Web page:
I couldn’t keep the smile off my face. “Don’t worry about it.” “I’m so glad you’re here.” “Me too.” She leaned onto her heels, looking tiny and desperate against the bed, with her feet tucked up under the pink dress and her hands limp in her lap. “I’ll be right back,” I promised as I stood, feeling pretty damn good for a guy at a funeral.

For years, I convinced myself I had never been Philip but was only Robert Kennicot. I went away to the university, I met Emily, and I loved her e ortlessly. Your mother was majoring in biology, always teasing me about my Latin, as if I were archaic and boring. I will die now, for her. For all of you. When you were born, Reese, I had never been so full of magic as I was the rst time you lay between Emily and me. When all our hands touched, when I saw my nose in your nose. You stared at everything, just watching, not reaching to touch or put it in your mouth. Just watching. It has always amazed me, the depth behind your eyes, even when you were barely a few months old. Emily always said you were as stubborn as I, and as thoughtful. Reese, son. I beg you not to pursue this. If you nd these confessions because I have died, put them away and continue on your path. Become a great scientist, a farmer. Work the land, as your hands have always told you. Think no more on the mistakes of your father.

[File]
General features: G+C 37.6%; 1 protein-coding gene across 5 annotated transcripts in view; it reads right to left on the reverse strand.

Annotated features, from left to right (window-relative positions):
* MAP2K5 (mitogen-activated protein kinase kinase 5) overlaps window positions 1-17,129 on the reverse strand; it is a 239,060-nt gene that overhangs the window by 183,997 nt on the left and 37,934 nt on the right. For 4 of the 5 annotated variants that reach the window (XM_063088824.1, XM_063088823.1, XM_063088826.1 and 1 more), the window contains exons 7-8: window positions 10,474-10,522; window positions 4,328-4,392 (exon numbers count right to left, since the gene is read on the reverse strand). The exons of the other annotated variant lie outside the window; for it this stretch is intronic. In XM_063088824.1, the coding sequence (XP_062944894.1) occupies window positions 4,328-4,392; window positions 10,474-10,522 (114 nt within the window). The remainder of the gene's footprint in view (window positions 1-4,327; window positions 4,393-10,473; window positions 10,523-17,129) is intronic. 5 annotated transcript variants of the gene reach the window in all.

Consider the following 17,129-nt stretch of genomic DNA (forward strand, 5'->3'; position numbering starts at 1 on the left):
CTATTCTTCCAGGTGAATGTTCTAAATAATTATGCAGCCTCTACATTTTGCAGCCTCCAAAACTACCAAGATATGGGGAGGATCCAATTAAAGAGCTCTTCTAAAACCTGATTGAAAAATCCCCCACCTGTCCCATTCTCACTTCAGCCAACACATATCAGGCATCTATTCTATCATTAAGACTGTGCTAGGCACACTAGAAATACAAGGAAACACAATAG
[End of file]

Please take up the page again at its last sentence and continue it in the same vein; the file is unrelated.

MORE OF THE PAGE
SILLA When the only ones left were Gram Judy’s bunko buddies, Nick and I went outside. It was nearing sunset, and with the crows at our back, we followed my regular path through the forsythia. The prickly branches scratched at my hair, and I showed Nick the best way to duck and twist around the grasping thorns. On the other side, the cemetery was quiet, overgrown, as usual. Except for the backhoe hunkered down between rows of graves. Reese’s grave was blanketed in loose sod just to the north of Mom’s and Dad’s. There was no headstone yet. That took a while—and I hadn’t picked an epitaph. Judy had put several before me, but I hadn’t been able to focus on the words. “Why’d they leave it out here?” Nick asked, jerking his chin at the backhoe. “Eager to make another trip tomorrow?” I just shook my head. “They probably borrowed it from Mr. Meroon. I bet the parish’s is over at the other cemetery.” “So Meroon uses the same tractor for tilling land and burying the dead. It has a nice sort of circularity.” Nick picked up his ask and held it out over the fresh grave. “I have tainted the inside of my flask with beer. For Reese?” “Yes.” He tipped the contents out, and the yellow-brown liquid cascaded brie y onto the grass. The stream caught the dying sunlight and turned into a band of gold. Crows hid all over the cemetery. They tucked themselves into shadows, some hunkered down like feathery u balls, and some stood with their necks stretched and tall. A handful, a dozen, I wasn’t sure. They didn’t move toward us or cry out to one another; they just watched. Silently, unnaturally. I leaned against Mom and Dad’s headstone, drawing runes in the dirt and then scratching them out. A crow landed about fty feet away. Nick picked up a rock and threw it, hitting the ground near the crow’s feet. The crow apped backward, cawing angrily. “Thanks,” I said. I dropped the stick and put my hands in my lap. “Do you ever wonder if it says anything about our relationship that we’re always meeting up in a cemetery?” “That we’re eternal and peaceful?” I smiled. “That isn’t what I was thinking.” “You’re right. You don’t make me feel peaceful.” The little smile fell o his mouth, and some intense look replaced it. We watched each other for a moment, until I had to glance away. I ddled with Reese’s bracelet, heavy on my wrist. My rings were tucked under my pillow, strung together on a silver chain. Reese’s blood was crusted in the setting of the emerald and the iolite. I couldn’t wear them.